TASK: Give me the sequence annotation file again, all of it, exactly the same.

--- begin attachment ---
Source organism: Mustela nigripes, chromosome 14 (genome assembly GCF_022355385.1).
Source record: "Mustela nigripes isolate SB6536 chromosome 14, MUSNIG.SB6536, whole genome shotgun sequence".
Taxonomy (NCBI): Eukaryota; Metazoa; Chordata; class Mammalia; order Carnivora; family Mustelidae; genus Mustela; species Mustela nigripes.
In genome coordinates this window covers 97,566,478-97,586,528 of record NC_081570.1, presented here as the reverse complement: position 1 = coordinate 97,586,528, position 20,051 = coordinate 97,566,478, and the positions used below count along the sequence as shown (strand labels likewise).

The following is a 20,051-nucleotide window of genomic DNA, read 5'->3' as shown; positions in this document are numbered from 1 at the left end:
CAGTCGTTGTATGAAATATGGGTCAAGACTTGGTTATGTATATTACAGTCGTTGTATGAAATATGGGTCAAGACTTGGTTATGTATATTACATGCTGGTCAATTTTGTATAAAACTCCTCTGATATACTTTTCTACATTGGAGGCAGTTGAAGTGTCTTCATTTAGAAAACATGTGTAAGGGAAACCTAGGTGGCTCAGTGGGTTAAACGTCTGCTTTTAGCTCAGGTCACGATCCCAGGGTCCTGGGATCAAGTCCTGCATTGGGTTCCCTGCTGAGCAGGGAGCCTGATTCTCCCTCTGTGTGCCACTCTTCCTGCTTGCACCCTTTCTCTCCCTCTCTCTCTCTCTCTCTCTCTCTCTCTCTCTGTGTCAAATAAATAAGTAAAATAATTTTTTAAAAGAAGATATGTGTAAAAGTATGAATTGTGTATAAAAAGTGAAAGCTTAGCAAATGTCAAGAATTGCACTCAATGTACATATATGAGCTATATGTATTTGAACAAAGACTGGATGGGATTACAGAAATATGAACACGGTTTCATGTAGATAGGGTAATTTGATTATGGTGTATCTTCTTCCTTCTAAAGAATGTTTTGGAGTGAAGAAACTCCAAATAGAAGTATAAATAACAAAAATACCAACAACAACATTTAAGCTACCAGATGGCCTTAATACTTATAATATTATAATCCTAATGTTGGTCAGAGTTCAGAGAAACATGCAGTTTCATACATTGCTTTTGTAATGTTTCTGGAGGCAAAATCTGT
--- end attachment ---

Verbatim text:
Source organism: Mustela nigripes, chromosome 14 (genome assembly GCF_022355385.1).
Source record: "Mustela nigripes isolate SB6536 chromosome 14, MUSNIG.SB6536, whole genome shotgun sequence".
Taxonomy (NCBI): Eukaryota; Metazoa; Chordata; class Mammalia; order Carnivora; family Mustelidae; genus Mustela; species Mustela nigripes.
In genome coordinates this window covers 97,566,478-97,586,528 of record NC_081570.1, presented here as the reverse complement: position 1 = coordinate 97,586,528, position 20,051 = coordinate 97,566,478, and the positions used below count along the sequence as shown (strand labels likewise).

The following is a 20,051-nucleotide window of genomic DNA, read 5'->3' as shown; positions in this document are numbered from 1 at the left end:
CAGTCGTTGTATGAAATATGGGTCAAGACTTGGTTATGTATATTACAGTCGTTGTATGAAATATGGGTCAAGACTTGGTTATGTATATTACATGCTGGTCAATTTTGTATAAAACTCCTCTGATATACTTTTCTACATTGGAGGCAGTTGAAGTGTCTTCATTTAGAAAACATGTGTAAGGGAAACCTAGGTGGCTCAGTGGGTTAAACGTCTGCTTTTAGCTCAGGTCACGATCCCAGGGTCCTGGGATCAAGTCCTGCATTGGGTTCCCTGCTGAGCAGGGAGCCTGATTCTCCCTCTGTGTGCCACTCTTCCTGCTTGCACCCTTTCTCTCCCTCTCTCTCTCTCTCTCTCTCTCTCTCTCTCTGTGTCAAATAAATAAGTAAAATAATTTTTTAAAAGAAGATATGTGTAAAAGTATGAATTGTGTATAAAAAGTGAAAGCTTAGCAAATGTCAAGAATTGCACTCAATGTACATATATGAGCTATATGTATTTGAACAAAGACTGGATGGGATTACAGAAATATGAACACGGTTTCATGTAGATAGGGTAATTTGATTATGGTGTATCTTCTTCCTTCTAAAGAATGTTTTGGAGTGAAGAAACTCCAAATAGAAGTATAAATAACAAAAATACCAACAACAACATTTAAGCTACCAGATGGCCTTAATACTTATAATATTATAATCCTAATGTTGGTCAGAGTTCAGAGAAACATGCAGTTTCATACATTGCTTTTGTAATGTTTCTGGAGGCAAAATCTGT